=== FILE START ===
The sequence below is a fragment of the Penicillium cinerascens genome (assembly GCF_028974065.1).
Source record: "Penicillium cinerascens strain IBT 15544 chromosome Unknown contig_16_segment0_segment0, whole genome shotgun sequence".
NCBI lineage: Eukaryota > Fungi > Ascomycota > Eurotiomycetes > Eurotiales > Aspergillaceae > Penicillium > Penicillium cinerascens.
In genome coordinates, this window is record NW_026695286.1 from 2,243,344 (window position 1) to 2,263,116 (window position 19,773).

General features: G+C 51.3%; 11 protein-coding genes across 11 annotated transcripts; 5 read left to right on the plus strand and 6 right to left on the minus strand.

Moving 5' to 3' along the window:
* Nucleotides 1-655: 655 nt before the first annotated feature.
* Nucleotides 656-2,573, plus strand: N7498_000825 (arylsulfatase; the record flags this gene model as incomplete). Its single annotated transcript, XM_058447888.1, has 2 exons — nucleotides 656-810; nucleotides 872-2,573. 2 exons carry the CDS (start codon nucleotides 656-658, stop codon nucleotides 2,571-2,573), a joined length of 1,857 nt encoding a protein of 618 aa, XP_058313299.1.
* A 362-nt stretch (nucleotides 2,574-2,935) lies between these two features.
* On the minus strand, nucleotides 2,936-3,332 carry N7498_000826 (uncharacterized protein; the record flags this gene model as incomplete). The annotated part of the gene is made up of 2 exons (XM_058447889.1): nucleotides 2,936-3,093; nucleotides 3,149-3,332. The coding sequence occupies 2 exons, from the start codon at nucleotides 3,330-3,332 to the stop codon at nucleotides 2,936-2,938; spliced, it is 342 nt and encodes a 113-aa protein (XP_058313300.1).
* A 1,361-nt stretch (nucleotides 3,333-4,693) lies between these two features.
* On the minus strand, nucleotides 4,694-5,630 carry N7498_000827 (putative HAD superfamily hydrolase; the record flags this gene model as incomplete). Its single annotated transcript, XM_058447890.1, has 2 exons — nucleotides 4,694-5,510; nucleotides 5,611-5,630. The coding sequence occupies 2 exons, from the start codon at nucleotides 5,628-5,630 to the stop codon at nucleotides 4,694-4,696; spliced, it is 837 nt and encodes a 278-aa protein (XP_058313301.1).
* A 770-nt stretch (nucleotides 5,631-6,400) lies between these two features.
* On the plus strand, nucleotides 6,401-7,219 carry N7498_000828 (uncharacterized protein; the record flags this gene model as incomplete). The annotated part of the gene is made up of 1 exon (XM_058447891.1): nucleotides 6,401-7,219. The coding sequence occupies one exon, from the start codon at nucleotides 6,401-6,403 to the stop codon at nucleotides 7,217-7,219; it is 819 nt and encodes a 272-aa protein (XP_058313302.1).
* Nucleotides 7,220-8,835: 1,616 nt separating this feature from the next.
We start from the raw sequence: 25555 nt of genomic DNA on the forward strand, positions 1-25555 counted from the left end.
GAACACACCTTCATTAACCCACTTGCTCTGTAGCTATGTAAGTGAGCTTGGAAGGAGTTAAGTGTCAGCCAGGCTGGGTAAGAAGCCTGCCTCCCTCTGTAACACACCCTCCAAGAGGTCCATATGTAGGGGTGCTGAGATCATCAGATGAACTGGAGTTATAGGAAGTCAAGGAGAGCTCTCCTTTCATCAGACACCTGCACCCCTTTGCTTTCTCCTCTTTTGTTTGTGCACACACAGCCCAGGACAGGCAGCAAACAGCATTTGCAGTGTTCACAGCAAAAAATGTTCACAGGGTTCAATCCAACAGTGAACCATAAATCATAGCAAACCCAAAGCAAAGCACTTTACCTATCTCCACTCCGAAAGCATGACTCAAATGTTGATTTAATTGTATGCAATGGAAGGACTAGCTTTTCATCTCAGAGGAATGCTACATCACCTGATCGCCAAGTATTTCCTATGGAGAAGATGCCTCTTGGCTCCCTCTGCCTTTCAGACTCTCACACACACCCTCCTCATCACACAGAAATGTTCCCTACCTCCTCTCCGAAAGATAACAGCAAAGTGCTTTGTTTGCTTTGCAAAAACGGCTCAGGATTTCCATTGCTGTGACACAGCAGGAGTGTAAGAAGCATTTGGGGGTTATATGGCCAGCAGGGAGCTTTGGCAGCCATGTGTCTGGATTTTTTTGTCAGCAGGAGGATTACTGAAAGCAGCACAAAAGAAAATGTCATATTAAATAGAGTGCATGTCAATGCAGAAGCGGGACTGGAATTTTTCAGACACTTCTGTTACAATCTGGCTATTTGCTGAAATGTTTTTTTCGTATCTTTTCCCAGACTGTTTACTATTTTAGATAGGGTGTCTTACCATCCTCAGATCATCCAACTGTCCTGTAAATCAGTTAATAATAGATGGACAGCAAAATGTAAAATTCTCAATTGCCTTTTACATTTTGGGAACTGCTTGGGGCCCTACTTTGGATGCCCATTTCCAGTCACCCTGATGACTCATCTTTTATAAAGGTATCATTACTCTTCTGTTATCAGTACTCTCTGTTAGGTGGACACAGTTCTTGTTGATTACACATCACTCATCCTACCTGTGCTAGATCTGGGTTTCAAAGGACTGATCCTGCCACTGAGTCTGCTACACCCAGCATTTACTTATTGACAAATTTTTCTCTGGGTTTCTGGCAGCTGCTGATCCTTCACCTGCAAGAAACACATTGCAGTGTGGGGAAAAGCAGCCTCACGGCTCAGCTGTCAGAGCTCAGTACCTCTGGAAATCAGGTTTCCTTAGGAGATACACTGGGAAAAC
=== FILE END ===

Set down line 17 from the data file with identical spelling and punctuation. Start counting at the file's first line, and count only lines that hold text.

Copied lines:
GAACACACCTTCATTAACCCACTTGCTCTGTAGCTATGTAAGTGAGCTTGGAAGGAGTTAAGTGTCAGCCAGGCTGGGTAAGAAGCCTGCCTCCCTCTGTAACACACCCTCCAAGAGGTCCATATGTAGGGGTGCTGAGATCATCAGATGAACTGGAGTTATAGGAAGTCAAGGAGAGCTCTCCTTTCATCAGACACCTGCACCCCTTTGCTTTCTCCTCTTTTGTTTGTGCACACACAGCCCAGGACAGGCAGCAAACAGCATTTGCAGTGTTCACAGCAAAAAATGTTCACAGGGTTCAATCCAACAGTGAACCATAAATCATAGCAAACCCAAAGCAAAGCACTTTACCTATCTCCACTCCGAAAGCATGACTCAAATGTTGATTTAATTGTATGCAATGGAAGGACTAGCTTTTCATCTCAGAGGAATGCTACATCACCTGATCGCCAAGTATTTCCTATGGAGAAGATGCCTCTTGGCTCCCTCTGCCTTTCAGACTCTCACACACACCCTCCTCATCACACAGAAATGTTCCCTACCTCCTCTCCGAAAGATAACAGCAAAGTGCTTTGTTTGCTTTGCAAAAACGGCTCAGGATTTCCATTGCTGTGACACAGCAGGAGTGTAAGAAGCATTTGGGGGTTATATGGCCAGCAGGGAGCTTTGGCAGCCATGTGTCTGGATTTTTTTGTCAGCAGGAGGATTACTGAAAGCAGCACAAAAGAAAATGTCATATTAAATAGAGTGCATGTCAATGCAGAAGCGGGACTGGAATTTTTCAGACACTTCTGTTACAATCTGGCTATTTGCTGAAATGTTTTTTTCGTATCTTTTCCCAGACTGTTTACTATTTTAGATAGGGTGTCTTACCATCCTCAGATCATCCAACTGTCCTGTAAATCAGTTAATAATAGATGGACAGCAAAATGTAAAATTCTCAATTGCCTTTTACATTTTGGGAACTGCTTGGGGCCCTACTTTGGATGCCCATTTCCAGTCACCCTGATGACTCATCTTTTATAAAGGTATCATTACTCTTCTGTTATCAGTACTCTCTGTTAGGTGGACACAGTTCTTGTTGATTACACATCACTCATCCTACCTGTGCTAGATCTGGGTTTCAAAGGACTGATCCTGCCACTGAGTCTGCTACACCCAGCATTTACTTATTGACAAATTTTTCTCTGGGTTTCTGGCAGCTGCTGATCCTTCACCTGCAAGAAACACATTGCAGTGTGGGGAAAAGCAGCCTCACGGCTCAGCTGTCAGAGCTCAGTACCTCTGGAAATCAGGTTTCCTTAGGAGATACACTGGGAAAAC